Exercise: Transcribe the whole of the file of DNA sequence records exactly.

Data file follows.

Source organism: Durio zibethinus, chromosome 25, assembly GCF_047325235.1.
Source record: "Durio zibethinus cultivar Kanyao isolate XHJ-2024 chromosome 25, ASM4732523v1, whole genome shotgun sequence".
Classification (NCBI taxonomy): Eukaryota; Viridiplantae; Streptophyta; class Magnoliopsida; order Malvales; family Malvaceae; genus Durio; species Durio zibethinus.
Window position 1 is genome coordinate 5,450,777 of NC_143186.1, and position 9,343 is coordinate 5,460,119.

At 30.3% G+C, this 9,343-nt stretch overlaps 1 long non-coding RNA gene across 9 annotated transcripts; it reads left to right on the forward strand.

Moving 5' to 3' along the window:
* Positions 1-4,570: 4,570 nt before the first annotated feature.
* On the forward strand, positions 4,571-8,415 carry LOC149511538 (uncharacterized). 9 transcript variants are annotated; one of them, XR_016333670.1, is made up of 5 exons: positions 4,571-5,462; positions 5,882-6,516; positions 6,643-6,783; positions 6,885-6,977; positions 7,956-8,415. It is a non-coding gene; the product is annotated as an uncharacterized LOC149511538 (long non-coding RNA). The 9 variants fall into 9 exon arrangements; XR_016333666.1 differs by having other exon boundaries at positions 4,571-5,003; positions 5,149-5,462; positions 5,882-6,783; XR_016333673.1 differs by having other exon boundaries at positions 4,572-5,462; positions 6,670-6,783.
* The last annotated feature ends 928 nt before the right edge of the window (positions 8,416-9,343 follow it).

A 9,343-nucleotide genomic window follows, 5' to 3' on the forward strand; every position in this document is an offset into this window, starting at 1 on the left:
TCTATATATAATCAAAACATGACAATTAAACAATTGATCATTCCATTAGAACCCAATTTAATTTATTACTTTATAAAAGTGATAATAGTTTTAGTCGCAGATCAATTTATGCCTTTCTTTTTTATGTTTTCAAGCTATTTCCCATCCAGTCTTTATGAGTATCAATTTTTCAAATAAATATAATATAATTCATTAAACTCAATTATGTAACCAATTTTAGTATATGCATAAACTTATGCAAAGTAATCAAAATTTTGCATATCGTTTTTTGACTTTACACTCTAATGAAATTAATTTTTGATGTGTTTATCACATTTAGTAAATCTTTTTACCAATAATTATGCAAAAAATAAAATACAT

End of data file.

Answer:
Source organism: Durio zibethinus, chromosome 25, assembly GCF_047325235.1.
Source record: "Durio zibethinus cultivar Kanyao isolate XHJ-2024 chromosome 25, ASM4732523v1, whole genome shotgun sequence".
Classification (NCBI taxonomy): Eukaryota; Viridiplantae; Streptophyta; class Magnoliopsida; order Malvales; family Malvaceae; genus Durio; species Durio zibethinus.
Window position 1 is genome coordinate 5,450,777 of NC_143186.1, and position 9,343 is coordinate 5,460,119.

At 30.3% G+C, this 9,343-nt stretch overlaps 1 long non-coding RNA gene across 9 annotated transcripts; it reads left to right on the forward strand.

Moving 5' to 3' along the window:
* Positions 1-4,570: 4,570 nt before the first annotated feature.
* On the forward strand, positions 4,571-8,415 carry LOC149511538 (uncharacterized). 9 transcript variants are annotated; one of them, XR_016333670.1, is made up of 5 exons: positions 4,571-5,462; positions 5,882-6,516; positions 6,643-6,783; positions 6,885-6,977; positions 7,956-8,415. It is a non-coding gene; the product is annotated as an uncharacterized LOC149511538 (long non-coding RNA). The 9 variants fall into 9 exon arrangements; XR_016333666.1 differs by having other exon boundaries at positions 4,571-5,003; positions 5,149-5,462; positions 5,882-6,783; XR_016333673.1 differs by having other exon boundaries at positions 4,572-5,462; positions 6,670-6,783.
* The last annotated feature ends 928 nt before the right edge of the window (positions 8,416-9,343 follow it).

A 9,343-nucleotide genomic window follows, 5' to 3' on the forward strand; every position in this document is an offset into this window, starting at 1 on the left:
TCTATATATAATCAAAACATGACAATTAAACAATTGATCATTCCATTAGAACCCAATTTAATTTATTACTTTATAAAAGTGATAATAGTTTTAGTCGCAGATCAATTTATGCCTTTCTTTTTTATGTTTTCAAGCTATTTCCCATCCAGTCTTTATGAGTATCAATTTTTCAAATAAATATAATATAATTCATTAAACTCAATTATGTAACCAATTTTAGTATATGCATAAACTTATGCAAAGTAATCAAAATTTTGCATATCGTTTTTTGACTTTACACTCTAATGAAATTAATTTTTGATGTGTTTATCACATTTAGTAAATCTTTTTACCAATAATTATGCAAAAAATAAAATACAT